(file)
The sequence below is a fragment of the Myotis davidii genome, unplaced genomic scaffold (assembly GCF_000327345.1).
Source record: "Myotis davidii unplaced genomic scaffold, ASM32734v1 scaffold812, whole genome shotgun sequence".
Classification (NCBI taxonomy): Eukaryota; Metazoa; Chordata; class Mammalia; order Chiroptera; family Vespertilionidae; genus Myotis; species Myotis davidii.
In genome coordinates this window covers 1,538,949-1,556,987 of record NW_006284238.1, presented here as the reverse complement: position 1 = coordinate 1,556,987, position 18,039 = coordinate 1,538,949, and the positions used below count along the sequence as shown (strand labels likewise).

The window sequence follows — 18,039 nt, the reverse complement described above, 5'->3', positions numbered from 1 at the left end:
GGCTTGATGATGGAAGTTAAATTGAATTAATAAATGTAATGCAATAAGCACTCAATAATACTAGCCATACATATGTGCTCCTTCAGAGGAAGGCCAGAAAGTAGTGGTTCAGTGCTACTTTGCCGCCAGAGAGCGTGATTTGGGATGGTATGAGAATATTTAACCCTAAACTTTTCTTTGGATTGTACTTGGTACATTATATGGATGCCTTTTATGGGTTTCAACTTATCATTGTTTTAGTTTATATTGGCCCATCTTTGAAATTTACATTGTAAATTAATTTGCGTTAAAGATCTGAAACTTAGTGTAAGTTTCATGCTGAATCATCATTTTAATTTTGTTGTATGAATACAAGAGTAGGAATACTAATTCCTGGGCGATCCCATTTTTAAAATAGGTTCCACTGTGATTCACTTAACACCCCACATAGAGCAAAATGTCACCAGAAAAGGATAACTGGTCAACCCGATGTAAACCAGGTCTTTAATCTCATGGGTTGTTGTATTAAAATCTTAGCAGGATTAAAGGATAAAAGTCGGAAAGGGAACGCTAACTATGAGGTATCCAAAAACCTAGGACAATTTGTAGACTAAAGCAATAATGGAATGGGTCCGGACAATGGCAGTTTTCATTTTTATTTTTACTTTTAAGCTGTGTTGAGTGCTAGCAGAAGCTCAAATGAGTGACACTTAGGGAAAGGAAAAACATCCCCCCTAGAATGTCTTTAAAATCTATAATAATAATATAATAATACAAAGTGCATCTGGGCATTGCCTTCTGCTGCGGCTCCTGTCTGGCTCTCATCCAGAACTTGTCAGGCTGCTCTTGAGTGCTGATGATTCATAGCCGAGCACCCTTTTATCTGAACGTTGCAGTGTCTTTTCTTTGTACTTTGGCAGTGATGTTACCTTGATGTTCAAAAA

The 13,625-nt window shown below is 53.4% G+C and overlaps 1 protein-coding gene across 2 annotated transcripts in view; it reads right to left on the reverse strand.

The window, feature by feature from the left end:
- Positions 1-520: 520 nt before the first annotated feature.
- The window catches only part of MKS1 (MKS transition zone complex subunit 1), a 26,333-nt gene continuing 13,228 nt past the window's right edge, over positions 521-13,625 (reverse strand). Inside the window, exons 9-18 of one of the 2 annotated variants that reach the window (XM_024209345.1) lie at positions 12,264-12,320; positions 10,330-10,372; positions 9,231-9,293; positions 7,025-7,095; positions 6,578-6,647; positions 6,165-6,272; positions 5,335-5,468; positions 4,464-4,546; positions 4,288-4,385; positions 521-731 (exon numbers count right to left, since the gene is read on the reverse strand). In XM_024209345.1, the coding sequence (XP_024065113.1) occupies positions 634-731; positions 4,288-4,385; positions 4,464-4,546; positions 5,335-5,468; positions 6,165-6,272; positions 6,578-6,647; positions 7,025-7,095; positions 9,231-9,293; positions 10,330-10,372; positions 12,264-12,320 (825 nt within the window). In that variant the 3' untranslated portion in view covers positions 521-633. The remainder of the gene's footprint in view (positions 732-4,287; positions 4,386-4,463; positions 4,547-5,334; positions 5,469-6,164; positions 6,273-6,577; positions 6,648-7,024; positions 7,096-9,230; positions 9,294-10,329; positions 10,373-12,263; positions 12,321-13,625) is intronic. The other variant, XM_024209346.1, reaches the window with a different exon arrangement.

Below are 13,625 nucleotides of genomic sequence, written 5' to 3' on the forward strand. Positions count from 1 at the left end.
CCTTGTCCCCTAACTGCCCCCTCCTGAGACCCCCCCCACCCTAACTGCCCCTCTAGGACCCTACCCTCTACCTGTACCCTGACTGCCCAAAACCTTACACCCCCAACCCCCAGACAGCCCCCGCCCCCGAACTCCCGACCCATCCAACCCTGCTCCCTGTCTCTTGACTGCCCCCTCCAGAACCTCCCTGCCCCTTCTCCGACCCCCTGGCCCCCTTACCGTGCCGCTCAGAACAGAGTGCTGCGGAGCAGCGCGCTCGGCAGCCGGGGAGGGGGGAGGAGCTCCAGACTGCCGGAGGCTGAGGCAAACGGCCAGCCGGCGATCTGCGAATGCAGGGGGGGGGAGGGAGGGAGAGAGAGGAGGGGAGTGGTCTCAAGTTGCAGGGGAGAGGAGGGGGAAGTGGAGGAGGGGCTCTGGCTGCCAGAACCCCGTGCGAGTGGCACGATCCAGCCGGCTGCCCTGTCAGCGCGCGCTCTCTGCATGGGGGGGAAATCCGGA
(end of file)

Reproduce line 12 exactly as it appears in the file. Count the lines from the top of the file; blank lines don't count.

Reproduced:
CCTTGTCCCCTAACTGCCCCCTCCTGAGACCCCCCCCACCCTAACTGCCCCTCTAGGACCCTACCCTCTACCTGTACCCTGACTGCCCAAAACCTTACACCCCCAACCCCCAGACAGCCCCCGCCCCCGAACTCCCGACCCATCCAACCCTGCTCCCTGTCTCTTGACTGCCCCCTCCAGAACCTCCCTGCCCCTTCTCCGACCCCCTGGCCCCCTTACCGTGCCGCTCAGAACAGAGTGCTGCGGAGCAGCGCGCTCGGCAGCCGGGGAGGGGGGAGGAGCTCCAGACTGCCGGAGGCTGAGGCAAACGGCCAGCCGGCGATCTGCGAATGCAGGGGGGGGGAGGGAGGGAGAGAGAGGAGGGGAGTGGTCTCAAGTTGCAGGGGAGAGGAGGGGGAAGTGGAGGAGGGGCTCTGGCTGCCAGAACCCCGTGCGAGTGGCACGATCCAGCCGGCTGCCCTGTCAGCGCGCGCTCTCTGCATGGGGGGGAAATCCGGA